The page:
Process Maturity Workshop

Report
Assessing Business
Process Maturity
Chicago ABPMP
October 2011
Chic a g o
Agenda
Chic ago
Topic
Speaker
Time
Round Table Discussion
Todd
20 minutes
BPM Maturity Overview
Brett
10 minutes
Forrester Model (BPMMM)
Jeanne
20 minutes
The Process and Enterprise Maturity Model (PEMM)
Todd
20 minutes
Process Strategy Group Model (PBMMM)
Pat
20 minutes
Networking Break
All
30 minutes
Group Exercise
All
20 minutes
Group Exercise Report Out
All
20 minutes
Group Findings & Discussion
Todd
20 minutes
Best Practices, Recommendations & Closing
Brett
10 minutes
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Round Table Discussion
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• Are you using a maturity model? Why or
why not?
• If you are using one – which one are you
using?
• How are you using it and what value does
it provide you?
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Maturity Models Overview
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Maturity Models
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• Stages of Growth Models
• Manufacturing Maturity Model
• Capability Maturity Model (CMM)
• Other IT Maturity Models
• Proliferation of Maturity Models
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Meta Model
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• Levels (Stages of Growth)
• Categories
• Characteristics
• Assessment Models
• Prescriptive Models
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BPM Maturity Models
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•
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AIIM
Amentra
Appian
APQC
Becker, Jorg
BPMG (8 levels)
BPTrends/Harmon
Cordys (SaaS BPMM)
EABPM (European
Association for BPM)
EDEN
Forrester
Gartner
Global360
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• Hammer
•
•
•
•
•
•
•
•
•
•
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Huffner, Tapio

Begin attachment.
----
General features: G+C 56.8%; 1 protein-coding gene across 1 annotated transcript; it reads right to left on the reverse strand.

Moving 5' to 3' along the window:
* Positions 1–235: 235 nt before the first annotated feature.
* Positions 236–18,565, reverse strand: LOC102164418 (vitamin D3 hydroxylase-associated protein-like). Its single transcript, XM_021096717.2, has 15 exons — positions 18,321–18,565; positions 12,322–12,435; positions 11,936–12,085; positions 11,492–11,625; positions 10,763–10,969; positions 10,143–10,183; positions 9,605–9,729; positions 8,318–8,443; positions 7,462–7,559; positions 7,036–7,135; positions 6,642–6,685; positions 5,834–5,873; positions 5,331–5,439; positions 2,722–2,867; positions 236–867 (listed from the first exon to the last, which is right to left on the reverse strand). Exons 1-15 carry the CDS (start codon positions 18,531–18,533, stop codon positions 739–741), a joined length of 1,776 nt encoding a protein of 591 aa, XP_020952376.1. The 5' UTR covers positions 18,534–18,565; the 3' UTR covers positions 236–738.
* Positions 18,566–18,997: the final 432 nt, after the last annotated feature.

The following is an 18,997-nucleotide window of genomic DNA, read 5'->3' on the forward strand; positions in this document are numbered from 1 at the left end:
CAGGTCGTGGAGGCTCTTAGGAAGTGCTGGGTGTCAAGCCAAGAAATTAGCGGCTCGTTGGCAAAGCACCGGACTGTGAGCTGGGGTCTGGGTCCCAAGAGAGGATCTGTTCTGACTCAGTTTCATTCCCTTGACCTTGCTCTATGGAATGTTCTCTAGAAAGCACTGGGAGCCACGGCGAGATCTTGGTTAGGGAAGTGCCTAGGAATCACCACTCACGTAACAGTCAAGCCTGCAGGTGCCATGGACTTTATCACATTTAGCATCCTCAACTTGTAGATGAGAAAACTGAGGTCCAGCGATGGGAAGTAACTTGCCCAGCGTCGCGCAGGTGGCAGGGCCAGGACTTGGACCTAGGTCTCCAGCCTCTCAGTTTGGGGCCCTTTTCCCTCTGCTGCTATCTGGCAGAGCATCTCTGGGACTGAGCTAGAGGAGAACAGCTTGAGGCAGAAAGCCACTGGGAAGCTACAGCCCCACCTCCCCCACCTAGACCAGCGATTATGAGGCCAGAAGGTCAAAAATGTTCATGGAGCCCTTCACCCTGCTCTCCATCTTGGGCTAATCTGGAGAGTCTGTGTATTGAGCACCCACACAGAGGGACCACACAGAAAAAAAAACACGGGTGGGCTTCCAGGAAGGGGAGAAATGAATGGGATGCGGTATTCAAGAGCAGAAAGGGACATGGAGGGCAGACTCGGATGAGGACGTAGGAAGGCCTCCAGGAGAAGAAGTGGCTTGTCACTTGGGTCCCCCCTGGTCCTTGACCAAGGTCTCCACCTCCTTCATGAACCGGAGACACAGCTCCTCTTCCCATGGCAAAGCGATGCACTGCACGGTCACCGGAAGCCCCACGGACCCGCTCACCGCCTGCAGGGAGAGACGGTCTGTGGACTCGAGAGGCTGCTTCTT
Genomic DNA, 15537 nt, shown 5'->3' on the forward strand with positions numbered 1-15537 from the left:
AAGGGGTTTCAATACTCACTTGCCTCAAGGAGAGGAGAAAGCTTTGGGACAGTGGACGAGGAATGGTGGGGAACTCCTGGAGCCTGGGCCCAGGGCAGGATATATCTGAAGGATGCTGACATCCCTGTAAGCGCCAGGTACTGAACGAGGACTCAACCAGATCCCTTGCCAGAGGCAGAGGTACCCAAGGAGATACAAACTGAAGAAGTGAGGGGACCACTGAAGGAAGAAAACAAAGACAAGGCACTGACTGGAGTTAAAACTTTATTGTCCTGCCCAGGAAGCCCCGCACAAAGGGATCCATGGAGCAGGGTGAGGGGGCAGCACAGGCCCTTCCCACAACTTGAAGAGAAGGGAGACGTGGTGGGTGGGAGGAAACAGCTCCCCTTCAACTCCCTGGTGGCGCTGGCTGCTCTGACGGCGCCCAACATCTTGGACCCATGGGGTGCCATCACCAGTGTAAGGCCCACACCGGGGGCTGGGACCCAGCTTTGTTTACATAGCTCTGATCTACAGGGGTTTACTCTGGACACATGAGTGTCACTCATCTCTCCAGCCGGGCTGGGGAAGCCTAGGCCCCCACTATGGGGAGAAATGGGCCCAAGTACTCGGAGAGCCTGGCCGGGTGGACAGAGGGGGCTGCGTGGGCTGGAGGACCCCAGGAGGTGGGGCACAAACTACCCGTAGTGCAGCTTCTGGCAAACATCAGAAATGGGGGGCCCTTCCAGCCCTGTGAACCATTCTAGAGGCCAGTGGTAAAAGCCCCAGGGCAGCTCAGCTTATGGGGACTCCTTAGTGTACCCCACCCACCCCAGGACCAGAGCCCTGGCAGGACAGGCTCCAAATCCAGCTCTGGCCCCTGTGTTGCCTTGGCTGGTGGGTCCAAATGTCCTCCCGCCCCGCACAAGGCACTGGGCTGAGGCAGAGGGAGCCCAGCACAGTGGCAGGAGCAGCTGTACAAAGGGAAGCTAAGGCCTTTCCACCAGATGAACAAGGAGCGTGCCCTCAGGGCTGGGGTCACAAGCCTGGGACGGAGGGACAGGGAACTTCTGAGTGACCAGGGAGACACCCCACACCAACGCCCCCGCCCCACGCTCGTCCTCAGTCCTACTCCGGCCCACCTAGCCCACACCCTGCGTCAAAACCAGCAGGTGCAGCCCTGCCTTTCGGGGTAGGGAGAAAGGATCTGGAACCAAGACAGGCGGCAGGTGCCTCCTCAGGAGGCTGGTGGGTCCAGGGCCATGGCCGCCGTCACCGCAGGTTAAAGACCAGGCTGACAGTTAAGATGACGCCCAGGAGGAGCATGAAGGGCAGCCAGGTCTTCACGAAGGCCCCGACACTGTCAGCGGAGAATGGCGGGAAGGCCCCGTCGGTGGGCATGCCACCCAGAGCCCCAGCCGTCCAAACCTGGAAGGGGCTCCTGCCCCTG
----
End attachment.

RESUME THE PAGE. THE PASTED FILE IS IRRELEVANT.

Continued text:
IBM
IDS-Sheer (Software AG)
Innovation Value Institute
Knowledge Partners
International
McQueen Consulting
OMG (BPMM 1.0)
Oracle
Queensland University of
Technology
SMS Management
XMPro
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Forrester Business Process Council
Maturity Model
Jeanne Strepacki
Director, Business Process Council
Forrester Research
October 12, 2011
8
© 2009
2011 Forrester Research, Inc. Reproduction Prohibited
BPM maturity is about achieving the
right balance for your organization.
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© 2011 Forrester Research, Inc. Reproduction Prohibited
Agenda
 What is the Business Process Council?
 Why did we launch a Maturity Model for the
Council?
 What does the model include and why?
 How do our members use it?
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© 2011 Forrester Research, Inc. Reproduction Prohibited
Forrester Leadership Boards
A premier service level designed to help business process leaders solve business
problems with a curriculum using peer and Forrester insight.
8 Boards, 1000+ members, $1B+ companies
• Application Development & Delivery Council
• Business Process Council
•
•
•
•
•
•
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The CIO Group
Enterprise Architecture Council
Information & Knowledge Management Council
Infrastructure & Operations Council
Security & Risk Council
Sourcing & Vendor Management Council
© 2011 Forrester Research, Inc. Reproduction Prohibited
Forrester Business Process Maturity Model-based
assessment process
Identifies strengths and areas for improvement within an organization.
• Guided by advisor
• Connect to peers with
similar challenges
• Compare current
state to desired state
• Prioritize gaps to
work on
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• Peer best practices
• Analyst expertise
Forrester Business Process Maturity Model:
Self-assessment
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Five Levels of Maturity
0 — nonexistent Not understood, not formalized, need is not recognized
1 — ad hoc Occasional, not consistent, not planned, disorganized
2 — repeatable Intuitive, not documented, occurs only when necessary
3 — defined Documented, predictable, evaluated occasionally, understood
4 — measured Well-managed, formal, often automated, evaluated
frequently
5 — optimized Continuous and effective, integrated, proactive, usually
automated
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June 2011 “Health Payers Search High And Low For Their Business Transformation Edge”
Critical Areas For Business Process Pros Leading Business Process Change
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Business Criteria
 Strategic objectives
 Cross-domain consistency
 Customer empowerment
 Competitive forces
 External impact on process
 Business architecture
 Transformation project portfolio
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© 2011 Forrester Research, Inc. Reproduction Prohibited
Process Discipline Criteria
 Methodology
 Change management skills
 Change management effectiveness
 Change management tactics
 Process ownership
 Process governance
 Established goals
 Measurement and reporting
 Executive knowledge
 Executive leadership
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© 2011 Forrester Research, Inc. Reproduction Prohibited
Technology Criteria
 IT-business process alignment
 Business process tools
 Technology skills
 Alignment with MDM
 App Internet/mobile strategy